Saving the Bay: Low Key Superhero Status

A few weeks ago, I sacrificed a few precious hours of beauty sleep to save the Bay. I’m not saying that makes me a superhero…but I’m not not saying that either. You be the judge.

My alarm went off at 7:30 in the morning. Over the next 20 minutes, I hit snooze three times, complaining internally about all of the life decisions that had led me to that moment. The next ten minutes passed with me complaining aloud to my girlfriend about those exact same decisions. As 8 am rolled around, I trudged out of bed, resigned to my fate. The bay needed saving and I’d signed up to save it. I’m nothing if not a man of my word.

I  threw on the first clothes I could find, jumped in a car and headed towards the Bay Bridge. It turns out Bay Area traffic isn’t a thing early on Saturday mornings so the ride to Oakland was pretty quick. I arrived at the salt marsh on MLK Jr. Shoreline for a volunteer meetup organized by one of the leading environmental groups in the area, Save The Bay. The two Save the Bay organizers, Silas and Kenneth, ran an all-star volunteer experience. How they pulled it off is ingeniously simple: They combined real world action (I left with dirt under my fingernails) with teachable moments. By day's end, I felt like I had both accomplished and learned something. It’s those feelings that keep volunteers engaged and coming back.

Inbetween using a pickaxe to clear the nonnative invasive plants and scooping handfuls of nutrient rich mulch onto native plants, Save the Bay organizers invited volunteers to gather around for bite sized environmental lessons. They painted a picture of what the area looked like just a few decades ago that stood in stark contrast to the scene before us. The Bay Area has lost 90% of its tidal marshes. It’s an alarming statistic made even more worrisome by the reasons we should care.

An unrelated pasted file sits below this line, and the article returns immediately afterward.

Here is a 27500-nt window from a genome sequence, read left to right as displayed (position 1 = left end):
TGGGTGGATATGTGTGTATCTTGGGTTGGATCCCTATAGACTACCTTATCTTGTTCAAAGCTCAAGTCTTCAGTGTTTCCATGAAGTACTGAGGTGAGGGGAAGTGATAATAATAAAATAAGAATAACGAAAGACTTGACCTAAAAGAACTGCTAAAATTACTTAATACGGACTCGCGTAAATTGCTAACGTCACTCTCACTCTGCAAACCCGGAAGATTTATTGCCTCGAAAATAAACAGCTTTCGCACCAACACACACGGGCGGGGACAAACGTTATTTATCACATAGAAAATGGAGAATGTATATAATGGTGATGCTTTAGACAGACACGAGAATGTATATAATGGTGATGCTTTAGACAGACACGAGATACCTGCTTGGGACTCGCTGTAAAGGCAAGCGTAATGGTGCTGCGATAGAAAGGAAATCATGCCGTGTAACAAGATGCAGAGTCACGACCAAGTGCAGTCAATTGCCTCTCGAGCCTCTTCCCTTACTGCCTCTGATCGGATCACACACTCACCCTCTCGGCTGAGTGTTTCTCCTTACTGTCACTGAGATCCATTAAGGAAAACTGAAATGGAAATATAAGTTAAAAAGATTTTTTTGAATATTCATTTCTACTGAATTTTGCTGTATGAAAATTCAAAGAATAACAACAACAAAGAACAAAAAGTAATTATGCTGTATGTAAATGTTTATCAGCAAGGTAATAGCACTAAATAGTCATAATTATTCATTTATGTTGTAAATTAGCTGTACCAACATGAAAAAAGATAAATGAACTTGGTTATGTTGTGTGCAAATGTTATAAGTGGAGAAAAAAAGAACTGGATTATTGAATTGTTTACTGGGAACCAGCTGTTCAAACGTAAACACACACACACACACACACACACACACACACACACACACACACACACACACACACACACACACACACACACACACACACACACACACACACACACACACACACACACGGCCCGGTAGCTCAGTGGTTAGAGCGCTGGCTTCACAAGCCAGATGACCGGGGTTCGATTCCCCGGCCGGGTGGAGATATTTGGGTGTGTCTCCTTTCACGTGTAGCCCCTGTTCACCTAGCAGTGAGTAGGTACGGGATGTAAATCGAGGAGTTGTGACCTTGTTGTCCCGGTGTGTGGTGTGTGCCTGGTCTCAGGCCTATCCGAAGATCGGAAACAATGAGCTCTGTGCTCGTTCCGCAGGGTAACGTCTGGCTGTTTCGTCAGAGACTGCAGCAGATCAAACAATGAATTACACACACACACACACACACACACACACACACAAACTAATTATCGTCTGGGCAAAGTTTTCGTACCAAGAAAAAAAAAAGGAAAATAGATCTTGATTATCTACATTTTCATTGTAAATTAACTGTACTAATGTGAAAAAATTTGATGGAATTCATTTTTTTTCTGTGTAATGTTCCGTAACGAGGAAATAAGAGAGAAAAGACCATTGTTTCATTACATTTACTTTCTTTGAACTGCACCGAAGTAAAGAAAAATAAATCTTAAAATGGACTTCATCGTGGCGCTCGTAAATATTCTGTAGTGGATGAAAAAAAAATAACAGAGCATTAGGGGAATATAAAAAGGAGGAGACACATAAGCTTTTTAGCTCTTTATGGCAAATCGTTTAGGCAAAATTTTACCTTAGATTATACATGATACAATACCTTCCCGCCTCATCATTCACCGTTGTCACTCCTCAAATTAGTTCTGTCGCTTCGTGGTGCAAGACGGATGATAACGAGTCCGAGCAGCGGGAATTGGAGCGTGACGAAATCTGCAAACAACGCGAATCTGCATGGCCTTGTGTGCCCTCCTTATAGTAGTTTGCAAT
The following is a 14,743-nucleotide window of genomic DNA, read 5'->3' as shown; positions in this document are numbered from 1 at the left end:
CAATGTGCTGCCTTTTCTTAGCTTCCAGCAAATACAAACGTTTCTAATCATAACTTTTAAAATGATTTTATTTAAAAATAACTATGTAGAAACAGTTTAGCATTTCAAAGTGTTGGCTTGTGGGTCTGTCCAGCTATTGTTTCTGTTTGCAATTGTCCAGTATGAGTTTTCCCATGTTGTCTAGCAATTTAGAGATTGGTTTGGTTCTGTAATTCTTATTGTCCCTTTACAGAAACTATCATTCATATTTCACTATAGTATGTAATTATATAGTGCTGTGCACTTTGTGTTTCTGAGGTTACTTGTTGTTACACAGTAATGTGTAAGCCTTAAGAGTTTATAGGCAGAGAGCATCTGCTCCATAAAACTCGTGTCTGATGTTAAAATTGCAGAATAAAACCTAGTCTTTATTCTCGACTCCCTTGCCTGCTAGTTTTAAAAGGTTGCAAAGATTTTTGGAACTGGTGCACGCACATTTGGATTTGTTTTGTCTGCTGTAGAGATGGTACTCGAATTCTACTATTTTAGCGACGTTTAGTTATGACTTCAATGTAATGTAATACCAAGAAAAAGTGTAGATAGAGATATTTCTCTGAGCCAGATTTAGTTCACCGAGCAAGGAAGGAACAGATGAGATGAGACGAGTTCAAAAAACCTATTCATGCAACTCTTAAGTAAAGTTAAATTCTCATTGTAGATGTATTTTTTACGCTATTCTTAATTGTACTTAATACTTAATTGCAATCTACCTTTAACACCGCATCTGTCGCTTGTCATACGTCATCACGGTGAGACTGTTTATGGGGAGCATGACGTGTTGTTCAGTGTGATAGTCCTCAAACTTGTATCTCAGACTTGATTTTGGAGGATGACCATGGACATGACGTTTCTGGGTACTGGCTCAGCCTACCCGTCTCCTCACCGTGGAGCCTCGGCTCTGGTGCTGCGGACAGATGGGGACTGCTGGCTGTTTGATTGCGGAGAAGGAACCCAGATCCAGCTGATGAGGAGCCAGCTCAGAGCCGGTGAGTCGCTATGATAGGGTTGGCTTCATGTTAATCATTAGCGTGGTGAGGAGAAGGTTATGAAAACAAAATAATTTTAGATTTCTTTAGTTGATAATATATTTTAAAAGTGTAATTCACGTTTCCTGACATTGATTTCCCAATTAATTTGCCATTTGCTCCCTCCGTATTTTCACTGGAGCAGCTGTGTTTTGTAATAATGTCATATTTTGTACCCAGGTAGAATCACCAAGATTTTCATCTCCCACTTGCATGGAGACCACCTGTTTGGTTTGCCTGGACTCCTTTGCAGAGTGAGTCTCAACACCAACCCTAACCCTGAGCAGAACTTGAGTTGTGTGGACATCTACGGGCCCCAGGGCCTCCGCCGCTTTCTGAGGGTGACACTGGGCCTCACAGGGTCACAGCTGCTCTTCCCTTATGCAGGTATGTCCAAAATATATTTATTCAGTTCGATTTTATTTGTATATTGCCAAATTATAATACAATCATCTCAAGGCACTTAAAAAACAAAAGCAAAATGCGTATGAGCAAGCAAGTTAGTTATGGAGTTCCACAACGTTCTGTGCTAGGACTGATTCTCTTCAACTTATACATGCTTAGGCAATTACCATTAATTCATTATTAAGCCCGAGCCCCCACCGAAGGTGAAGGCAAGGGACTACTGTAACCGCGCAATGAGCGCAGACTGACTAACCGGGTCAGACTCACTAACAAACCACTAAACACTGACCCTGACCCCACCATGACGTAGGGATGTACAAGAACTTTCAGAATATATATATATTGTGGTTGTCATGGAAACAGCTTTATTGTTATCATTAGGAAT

Tidal marshes and wetlands:

  • Provide cleaner water - Tidal marshes trap polluted runoff before toxins can reach open Bay water.

  • Curb  global warming - Tidal marshes capture and store carbon that would otherwise breakdown our Ozone layer.

  • Serve as a habitat for sensitive species - Tidal marshes provide a number of endangered species food and protection from predators.

  • Protect communities from floods and sea level rise - With so many Bay Area residents living at or below sea level, the tidal can act as a necessary buffer and sponge to keep our communities dry and safe.

  • Provide open space for recreation - The wetlands are close-to-home, beautiful areas that provide us with opportunities to get outside and experience nature.

  • Bring economic benefits - The wetlands bring in revenue from tourism, fishing, and recreation.

My life often orbits around fundraising (I work in Development for Stanford), but volunteering with Save The Bay was a great reminder that real change is the product of many types of philanthropy converging. Just as the world needs nonprofits, nonprofits needs both donors and volunteers to shape a better tomorrow.

Save The Bay relies upon a network of more than 50,000 donors and volunteers that put the health and beauty of the Bay first. If that's not a reminder that heroes are everywhere, then I don't know what is.

Above are a couple of photos from my day of volunteering. Admittedly, my form could use a bit of work. All in due time, right?

Learning and awareness are the first steps towards a better tomorrow, but if you'd like to take the next step consider making a weekly contribution to the ILO Fund. In lieu of buying a cup of coffee, ILO Fund members donate $5 to each week's featured charity. Together, we can make a big difference in the lives of others.